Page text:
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Local Government Commission decides to assess an application by the Far North District Council to become a unitary authority

Date: 30 January 2013

The Local Government Commission has decided to assess an application received from the Far North District Council proposing that it become a unitary authority. A unitary authority performs the functions of both a territorial authority (city or district council) and a regional council.

At present Far North District forms part of Northland Region along with Whangarei and Kaipara Districts. The application only relates to Far North District.

The Commission has decided that the balance of Northland Region, i.e. Whangarei and Kaipara Districts, is also affected. As a result, the applicant was required to show there is a degree of community support for the application from the other two districts as well as from Far North District.

Currently there are five unitary authorities in New Zealand: Auckland, Gisborne, Marlborough, Nelson and Tasman. All other district or city councils in the country work under a two tier regional and district/city council framework, with the two types of councils carrying out a different set of tasks and having separate regulatory and planning responsibilities.

The process of applying to change local government structures, boundaries and functions is set out in Schedule 3 of the Local Government Act 2002 and has a number of distinct stages as set out in amended legislation enacted in December 2012. A number of these stages require community consultation and demonstrations of community support either for an application or for change to local government arrangements generally. The Far North District Council application has still to meet these further requirements. The final decision on local government reorganisation in an area will be in the hands of electors of the area if they demand a poll be conducted on any final proposal.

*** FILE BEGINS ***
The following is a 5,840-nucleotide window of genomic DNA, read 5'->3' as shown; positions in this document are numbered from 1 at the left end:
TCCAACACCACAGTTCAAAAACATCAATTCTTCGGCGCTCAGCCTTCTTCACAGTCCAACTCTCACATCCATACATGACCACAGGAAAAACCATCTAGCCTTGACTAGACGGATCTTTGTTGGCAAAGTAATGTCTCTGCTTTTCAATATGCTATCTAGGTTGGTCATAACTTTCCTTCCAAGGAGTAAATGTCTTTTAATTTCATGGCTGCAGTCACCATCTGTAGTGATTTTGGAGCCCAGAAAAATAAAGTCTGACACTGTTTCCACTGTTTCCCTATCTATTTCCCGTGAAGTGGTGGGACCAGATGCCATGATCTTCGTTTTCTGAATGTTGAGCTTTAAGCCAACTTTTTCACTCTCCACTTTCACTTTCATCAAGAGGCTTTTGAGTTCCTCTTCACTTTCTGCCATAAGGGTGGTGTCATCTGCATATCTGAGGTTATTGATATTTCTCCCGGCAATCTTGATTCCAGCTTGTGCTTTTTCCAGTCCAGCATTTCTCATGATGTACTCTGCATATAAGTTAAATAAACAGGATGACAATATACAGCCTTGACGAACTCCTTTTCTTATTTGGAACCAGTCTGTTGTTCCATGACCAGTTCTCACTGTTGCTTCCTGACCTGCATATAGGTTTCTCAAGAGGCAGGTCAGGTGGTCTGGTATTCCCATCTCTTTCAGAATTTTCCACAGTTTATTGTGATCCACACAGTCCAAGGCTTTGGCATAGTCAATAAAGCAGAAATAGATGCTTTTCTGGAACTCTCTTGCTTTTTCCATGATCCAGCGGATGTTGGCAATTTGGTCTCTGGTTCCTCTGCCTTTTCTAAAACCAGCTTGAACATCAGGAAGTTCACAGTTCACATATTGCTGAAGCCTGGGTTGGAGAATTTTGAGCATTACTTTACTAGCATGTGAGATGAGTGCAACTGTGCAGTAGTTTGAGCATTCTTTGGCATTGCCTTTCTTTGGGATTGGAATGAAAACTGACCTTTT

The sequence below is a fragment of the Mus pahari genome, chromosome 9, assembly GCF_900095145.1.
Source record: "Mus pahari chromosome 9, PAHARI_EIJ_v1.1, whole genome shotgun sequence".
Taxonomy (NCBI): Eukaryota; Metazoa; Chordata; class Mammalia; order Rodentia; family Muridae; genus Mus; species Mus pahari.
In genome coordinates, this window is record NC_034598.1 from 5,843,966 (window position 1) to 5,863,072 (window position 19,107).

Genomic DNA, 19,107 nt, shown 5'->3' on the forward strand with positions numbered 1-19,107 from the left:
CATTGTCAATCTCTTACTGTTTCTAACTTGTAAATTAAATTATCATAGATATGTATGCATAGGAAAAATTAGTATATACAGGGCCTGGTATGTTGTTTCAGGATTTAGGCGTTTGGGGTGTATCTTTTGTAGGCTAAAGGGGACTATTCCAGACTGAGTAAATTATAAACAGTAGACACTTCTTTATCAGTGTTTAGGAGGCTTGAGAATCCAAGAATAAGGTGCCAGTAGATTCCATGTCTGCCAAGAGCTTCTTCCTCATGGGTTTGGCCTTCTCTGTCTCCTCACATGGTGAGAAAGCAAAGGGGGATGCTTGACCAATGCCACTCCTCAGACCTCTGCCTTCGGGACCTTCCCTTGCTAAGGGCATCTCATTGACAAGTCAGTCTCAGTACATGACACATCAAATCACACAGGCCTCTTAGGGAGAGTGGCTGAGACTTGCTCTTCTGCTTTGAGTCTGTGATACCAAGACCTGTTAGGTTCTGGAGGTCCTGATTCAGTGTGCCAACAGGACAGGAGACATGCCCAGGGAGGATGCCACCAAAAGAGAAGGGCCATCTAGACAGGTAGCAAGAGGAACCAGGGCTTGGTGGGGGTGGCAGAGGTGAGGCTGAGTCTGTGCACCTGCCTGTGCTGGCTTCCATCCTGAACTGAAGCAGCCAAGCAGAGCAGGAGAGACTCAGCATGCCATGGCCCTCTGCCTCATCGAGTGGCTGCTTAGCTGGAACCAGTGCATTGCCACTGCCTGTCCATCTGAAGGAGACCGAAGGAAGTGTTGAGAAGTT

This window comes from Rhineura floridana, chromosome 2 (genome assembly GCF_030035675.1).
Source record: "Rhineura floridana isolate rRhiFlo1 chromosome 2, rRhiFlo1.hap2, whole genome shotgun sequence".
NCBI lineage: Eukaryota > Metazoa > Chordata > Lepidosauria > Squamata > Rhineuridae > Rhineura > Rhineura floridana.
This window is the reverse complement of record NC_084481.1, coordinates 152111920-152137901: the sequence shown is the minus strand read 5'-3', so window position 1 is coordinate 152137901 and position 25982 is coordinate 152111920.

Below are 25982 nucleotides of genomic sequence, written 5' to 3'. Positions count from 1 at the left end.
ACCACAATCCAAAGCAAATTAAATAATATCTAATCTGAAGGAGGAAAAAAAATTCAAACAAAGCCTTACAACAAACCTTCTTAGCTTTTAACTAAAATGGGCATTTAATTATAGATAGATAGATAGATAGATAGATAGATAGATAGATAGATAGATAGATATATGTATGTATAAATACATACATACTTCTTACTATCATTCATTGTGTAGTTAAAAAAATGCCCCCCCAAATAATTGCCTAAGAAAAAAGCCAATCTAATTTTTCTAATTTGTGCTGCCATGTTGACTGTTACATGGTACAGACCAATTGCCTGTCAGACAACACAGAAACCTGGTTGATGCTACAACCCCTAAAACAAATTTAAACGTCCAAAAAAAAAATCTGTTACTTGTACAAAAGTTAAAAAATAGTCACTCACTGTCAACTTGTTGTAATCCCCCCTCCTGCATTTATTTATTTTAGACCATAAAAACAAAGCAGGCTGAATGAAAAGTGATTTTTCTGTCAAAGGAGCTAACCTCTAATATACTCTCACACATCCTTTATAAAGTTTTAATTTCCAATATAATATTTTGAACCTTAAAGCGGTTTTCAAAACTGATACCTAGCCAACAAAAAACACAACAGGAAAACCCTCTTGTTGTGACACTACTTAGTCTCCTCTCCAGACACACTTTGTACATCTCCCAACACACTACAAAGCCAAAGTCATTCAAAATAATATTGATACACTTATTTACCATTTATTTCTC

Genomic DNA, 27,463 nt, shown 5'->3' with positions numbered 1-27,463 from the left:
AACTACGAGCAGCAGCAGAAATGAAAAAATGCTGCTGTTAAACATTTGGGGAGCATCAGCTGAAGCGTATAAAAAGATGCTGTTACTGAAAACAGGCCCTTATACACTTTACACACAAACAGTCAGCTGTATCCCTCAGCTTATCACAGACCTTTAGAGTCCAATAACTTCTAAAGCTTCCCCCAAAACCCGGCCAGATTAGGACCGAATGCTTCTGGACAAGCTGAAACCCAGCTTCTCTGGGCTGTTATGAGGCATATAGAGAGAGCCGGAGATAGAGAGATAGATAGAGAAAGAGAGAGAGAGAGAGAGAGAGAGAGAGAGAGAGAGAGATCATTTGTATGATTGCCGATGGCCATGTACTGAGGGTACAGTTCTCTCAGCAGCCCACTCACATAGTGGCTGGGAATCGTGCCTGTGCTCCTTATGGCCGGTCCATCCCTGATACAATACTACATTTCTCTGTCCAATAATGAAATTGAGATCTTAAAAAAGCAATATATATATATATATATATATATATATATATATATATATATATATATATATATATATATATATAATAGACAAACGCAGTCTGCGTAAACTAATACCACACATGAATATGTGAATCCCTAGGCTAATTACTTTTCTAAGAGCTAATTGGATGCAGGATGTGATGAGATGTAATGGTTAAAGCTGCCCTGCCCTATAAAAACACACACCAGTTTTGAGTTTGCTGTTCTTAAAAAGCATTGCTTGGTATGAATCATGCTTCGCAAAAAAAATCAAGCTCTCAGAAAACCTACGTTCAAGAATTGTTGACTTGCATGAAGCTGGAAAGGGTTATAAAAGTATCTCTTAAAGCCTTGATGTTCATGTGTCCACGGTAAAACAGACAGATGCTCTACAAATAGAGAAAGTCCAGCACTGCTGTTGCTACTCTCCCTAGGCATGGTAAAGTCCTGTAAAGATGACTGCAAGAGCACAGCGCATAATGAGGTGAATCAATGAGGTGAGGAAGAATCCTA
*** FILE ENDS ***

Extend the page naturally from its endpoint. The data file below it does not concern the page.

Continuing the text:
On receiving a reorganisation application, the Commission first assesses an application to determine whether it is a valid application and it meets content requirements for applications. This was the decision made by the Local Government Commission at a special meeting on 23 January.

The next stages of the process are as follows:

  • the Commission considers whether there is evidence of community support across Northland Region for change to existing local government arrangements
  • if the Commission is satisfied there is evidence of community support (it does not have to be a majority at this stage), the Commission will then notify the application and seek alternative applications
  • the Commission will then consider any alternatives alongside the status quo (the existing arrangements) as well as the Far North application.
  • if the Commission selects an option other than the existing arrangements as its preferred option, the Commission is then required to prepare a draft proposal based on one or more of the applications and publicly notify the draft proposal and call for submissions
  • after considering submissions, consulting and carrying out any necessary investigations, the Commission decides whether or not to prepare a final proposal
  • the Commission then notifies the final proposal including notice that 10% or more of the electors in any one of the affected districts may petition for a poll on the proposal to be held
  • in the case of the present process, triggered by the Far North application, if more than 50% of those voting in any poll that was demanded were to support the proposal, or if no poll is called for, the final proposal would be implemented.

The Commission has published guidelines on the reorganisation process, and these may be found at www.lgc.govt.nz

Media enquiries

The Chief Executive Officer

Local Government Commission

Email: donald.riezebos@lgc.govt.nz

Phone: (04) 494 0657

Note for editors

The Local Government Commission is an independent body tasked with making decisions on local authority representation matters and all applications relating to changes to existing boundaries, functions and areas of local authorities. Its members are appointed by the Minister of Local Government.